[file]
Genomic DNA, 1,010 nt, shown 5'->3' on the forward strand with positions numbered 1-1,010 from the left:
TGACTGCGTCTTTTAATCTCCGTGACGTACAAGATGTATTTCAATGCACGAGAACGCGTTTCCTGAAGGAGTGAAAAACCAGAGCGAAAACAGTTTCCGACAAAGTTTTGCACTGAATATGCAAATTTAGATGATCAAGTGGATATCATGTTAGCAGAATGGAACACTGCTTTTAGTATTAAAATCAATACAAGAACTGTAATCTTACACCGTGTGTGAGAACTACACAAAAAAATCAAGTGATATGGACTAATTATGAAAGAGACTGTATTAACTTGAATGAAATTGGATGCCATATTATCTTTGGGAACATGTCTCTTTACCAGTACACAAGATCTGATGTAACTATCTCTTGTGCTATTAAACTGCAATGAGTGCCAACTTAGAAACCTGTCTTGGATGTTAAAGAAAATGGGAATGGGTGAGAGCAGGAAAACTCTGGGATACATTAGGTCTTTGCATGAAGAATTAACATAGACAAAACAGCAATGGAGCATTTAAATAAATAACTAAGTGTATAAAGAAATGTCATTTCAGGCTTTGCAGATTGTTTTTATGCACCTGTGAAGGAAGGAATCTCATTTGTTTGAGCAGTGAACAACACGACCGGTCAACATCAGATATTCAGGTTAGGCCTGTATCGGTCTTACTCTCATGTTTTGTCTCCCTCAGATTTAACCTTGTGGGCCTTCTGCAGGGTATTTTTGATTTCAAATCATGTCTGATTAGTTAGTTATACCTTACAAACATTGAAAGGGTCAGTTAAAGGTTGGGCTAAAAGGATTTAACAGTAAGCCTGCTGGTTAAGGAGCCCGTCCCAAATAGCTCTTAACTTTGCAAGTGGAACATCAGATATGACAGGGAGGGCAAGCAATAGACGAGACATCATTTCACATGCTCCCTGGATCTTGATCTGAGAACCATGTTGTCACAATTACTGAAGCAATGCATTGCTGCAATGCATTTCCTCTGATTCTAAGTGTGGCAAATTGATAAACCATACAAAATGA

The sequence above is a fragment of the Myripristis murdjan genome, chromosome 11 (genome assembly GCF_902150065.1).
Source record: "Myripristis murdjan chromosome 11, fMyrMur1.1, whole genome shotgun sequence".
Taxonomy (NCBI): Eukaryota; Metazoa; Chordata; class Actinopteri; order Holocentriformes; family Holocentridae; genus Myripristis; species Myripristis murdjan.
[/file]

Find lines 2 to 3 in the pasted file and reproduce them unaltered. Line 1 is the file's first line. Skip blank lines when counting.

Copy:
TGACTGCGTCTTTTAATCTCCGTGACGTACAAGATGTATTTCAATGCACGAGAACGCGTTTCCTGAAGGAGTGAAAAACCAGAGCGAAAACAGTTTCCGACAAAGTTTTGCACTGAATATGCAAATTTAGATGATCAAGTGGATATCATGTTAGCAGAATGGAACACTGCTTTTAGTATTAAAATCAATACAAGAACTGTAATCTTACACCGTGTGTGAGAACTACACAAAAAAATCAAGTGATATGGACTAATTATGAAAGAGACTGTATTAACTTGAATGAAATTGGATGCCATATTATCTTTGGGAACATGTCTCTTTACCAGTACACAAGATCTGATGTAACTATCTCTTGTGCTATTAAACTGCAATGAGTGCCAACTTAGAAACCTGTCTTGGATGTTAAAGAAAATGGGAATGGGTGAGAGCAGGAAAACTCTGGGATACATTAGGTCTTTGCATGAAGAATTAACATAGACAAAACAGCAATGGAGCATTTAAATAAATAACTAAGTGTATAAAGAAATGTCATTTCAGGCTTTGCAGATTGTTTTTATGCACCTGTGAAGGAAGGAATCTCATTTGTTTGAGCAGTGAACAACACGACCGGTCAACATCAGATATTCAGGTTAGGCCTGTATCGGTCTTACTCTCATGTTTTGTCTCCCTCAGATTTAACCTTGTGGGCCTTCTGCAGGGTATTTTTGATTTCAAATCATGTCTGATTAGTTAGTTATACCTTACAAACATTGAAAGGGTCAGTTAAAGGTTGGGCTAAAAGGATTTAACAGTAAGCCTGCTGGTTAAGGAGCCCGTCCCAAATAGCTCTTAACTTTGCAAGTGGAACATCAGATATGACAGGGAGGGCAAGCAATAGACGAGACATCATTTCACATGCTCCCTGGATCTTGATCTGAGAACCATGTTGTCACAATTACTGAAGCAATGCATTGCTGCAATGCATTTCCTCTGATTCTAAGTGTGGCAAATTGATAAACCATACAAAATGA

The sequence above is a fragment of the Myripristis murdjan genome, chromosome 11 (genome assembly GCF_902150065.1).